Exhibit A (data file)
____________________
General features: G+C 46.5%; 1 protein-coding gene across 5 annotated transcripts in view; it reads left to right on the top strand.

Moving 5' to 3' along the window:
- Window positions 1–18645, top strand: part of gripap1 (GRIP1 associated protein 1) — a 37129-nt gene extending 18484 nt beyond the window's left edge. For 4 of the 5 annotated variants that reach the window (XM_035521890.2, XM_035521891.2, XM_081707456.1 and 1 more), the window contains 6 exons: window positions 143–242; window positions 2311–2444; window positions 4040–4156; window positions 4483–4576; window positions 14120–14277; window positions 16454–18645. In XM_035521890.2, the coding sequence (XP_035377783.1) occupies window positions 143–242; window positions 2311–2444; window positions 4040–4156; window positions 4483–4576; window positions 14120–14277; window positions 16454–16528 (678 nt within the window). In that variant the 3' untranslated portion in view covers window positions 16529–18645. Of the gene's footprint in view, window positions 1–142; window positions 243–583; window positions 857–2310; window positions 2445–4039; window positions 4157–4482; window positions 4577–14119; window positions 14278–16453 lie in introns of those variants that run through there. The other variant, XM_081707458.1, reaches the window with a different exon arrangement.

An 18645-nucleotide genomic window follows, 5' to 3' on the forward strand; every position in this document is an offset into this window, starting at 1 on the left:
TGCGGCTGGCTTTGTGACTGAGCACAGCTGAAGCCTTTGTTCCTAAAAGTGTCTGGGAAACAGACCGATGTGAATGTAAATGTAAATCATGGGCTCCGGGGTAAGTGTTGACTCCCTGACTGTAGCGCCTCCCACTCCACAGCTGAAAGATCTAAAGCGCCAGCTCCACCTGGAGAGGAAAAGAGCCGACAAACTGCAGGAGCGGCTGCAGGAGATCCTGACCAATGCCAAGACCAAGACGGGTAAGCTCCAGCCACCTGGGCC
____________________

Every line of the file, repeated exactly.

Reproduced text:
General features: G+C 46.5%; 1 protein-coding gene across 5 annotated transcripts in view; it reads left to right on the top strand.

Moving 5' to 3' along the window:
- Window positions 1–18645, top strand: part of gripap1 (GRIP1 associated protein 1) — a 37129-nt gene extending 18484 nt beyond the window's left edge. For 4 of the 5 annotated variants that reach the window (XM_035521890.2, XM_035521891.2, XM_081707456.1 and 1 more), the window contains 6 exons: window positions 143–242; window positions 2311–2444; window positions 4040–4156; window positions 4483–4576; window positions 14120–14277; window positions 16454–18645. In XM_035521890.2, the coding sequence (XP_035377783.1) occupies window positions 143–242; window positions 2311–2444; window positions 4040–4156; window positions 4483–4576; window positions 14120–14277; window positions 16454–16528 (678 nt within the window). In that variant the 3' untranslated portion in view covers window positions 16529–18645. Of the gene's footprint in view, window positions 1–142; window positions 243–583; window positions 857–2310; window positions 2445–4039; window positions 4157–4482; window positions 4577–14119; window positions 14278–16453 lie in introns of those variants that run through there. The other variant, XM_081707458.1, reaches the window with a different exon arrangement.

An 18645-nucleotide genomic window follows, 5' to 3' on the forward strand; every position in this document is an offset into this window, starting at 1 on the left:
TGCGGCTGGCTTTGTGACTGAGCACAGCTGAAGCCTTTGTTCCTAAAAGTGTCTGGGAAACAGACCGATGTGAATGTAAATGTAAATCATGGGCTCCGGGGTAAGTGTTGACTCCCTGACTGTAGCGCCTCCCACTCCACAGCTGAAAGATCTAAAGCGCCAGCTCCACCTGGAGAGGAAAAGAGCCGACAAACTGCAGGAGCGGCTGCAGGAGATCCTGACCAATGCCAAGACCAAGACGGGTAAGCTCCAGCCACCTGGGCC